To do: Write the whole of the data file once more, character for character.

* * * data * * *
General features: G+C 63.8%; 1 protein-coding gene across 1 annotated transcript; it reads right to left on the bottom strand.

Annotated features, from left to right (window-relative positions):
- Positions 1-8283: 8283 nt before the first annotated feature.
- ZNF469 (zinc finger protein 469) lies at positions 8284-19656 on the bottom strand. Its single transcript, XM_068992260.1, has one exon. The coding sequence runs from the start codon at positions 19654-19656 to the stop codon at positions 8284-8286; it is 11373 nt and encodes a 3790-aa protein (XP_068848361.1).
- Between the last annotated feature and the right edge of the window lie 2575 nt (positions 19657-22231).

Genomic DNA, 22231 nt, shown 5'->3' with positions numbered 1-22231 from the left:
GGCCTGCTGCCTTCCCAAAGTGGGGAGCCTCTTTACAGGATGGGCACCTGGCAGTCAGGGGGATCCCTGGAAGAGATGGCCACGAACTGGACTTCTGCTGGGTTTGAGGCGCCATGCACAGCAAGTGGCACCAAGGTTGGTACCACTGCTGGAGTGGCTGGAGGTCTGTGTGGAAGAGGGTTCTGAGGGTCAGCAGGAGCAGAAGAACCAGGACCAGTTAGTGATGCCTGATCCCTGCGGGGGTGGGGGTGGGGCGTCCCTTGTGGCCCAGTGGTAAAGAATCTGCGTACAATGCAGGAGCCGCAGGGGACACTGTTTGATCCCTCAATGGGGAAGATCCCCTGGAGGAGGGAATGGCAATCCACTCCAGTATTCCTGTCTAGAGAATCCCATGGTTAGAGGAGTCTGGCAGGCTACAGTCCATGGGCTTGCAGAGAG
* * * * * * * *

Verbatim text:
General features: G+C 63.8%; 1 protein-coding gene across 1 annotated transcript; it reads right to left on the bottom strand.

Annotated features, from left to right (window-relative positions):
- Positions 1-8283: 8283 nt before the first annotated feature.
- ZNF469 (zinc finger protein 469) lies at positions 8284-19656 on the bottom strand. Its single transcript, XM_068992260.1, has one exon. The coding sequence runs from the start codon at positions 19654-19656 to the stop codon at positions 8284-8286; it is 11373 nt and encodes a 3790-aa protein (XP_068848361.1).
- Between the last annotated feature and the right edge of the window lie 2575 nt (positions 19657-22231).

Genomic DNA, 22231 nt, shown 5'->3' with positions numbered 1-22231 from the left:
GGCCTGCTGCCTTCCCAAAGTGGGGAGCCTCTTTACAGGATGGGCACCTGGCAGTCAGGGGGATCCCTGGAAGAGATGGCCACGAACTGGACTTCTGCTGGGTTTGAGGCGCCATGCACAGCAAGTGGCACCAAGGTTGGTACCACTGCTGGAGTGGCTGGAGGTCTGTGTGGAAGAGGGTTCTGAGGGTCAGCAGGAGCAGAAGAACCAGGACCAGTTAGTGATGCCTGATCCCTGCGGGGGTGGGGGTGGGGCGTCCCTTGTGGCCCAGTGGTAAAGAATCTGCGTACAATGCAGGAGCCGCAGGGGACACTGTTTGATCCCTCAATGGGGAAGATCCCCTGGAGGAGGGAATGGCAATCCACTCCAGTATTCCTGTCTAGAGAATCCCATGGTTAGAGGAGTCTGGCAGGCTACAGTCCATGGGCTTGCAGAGAG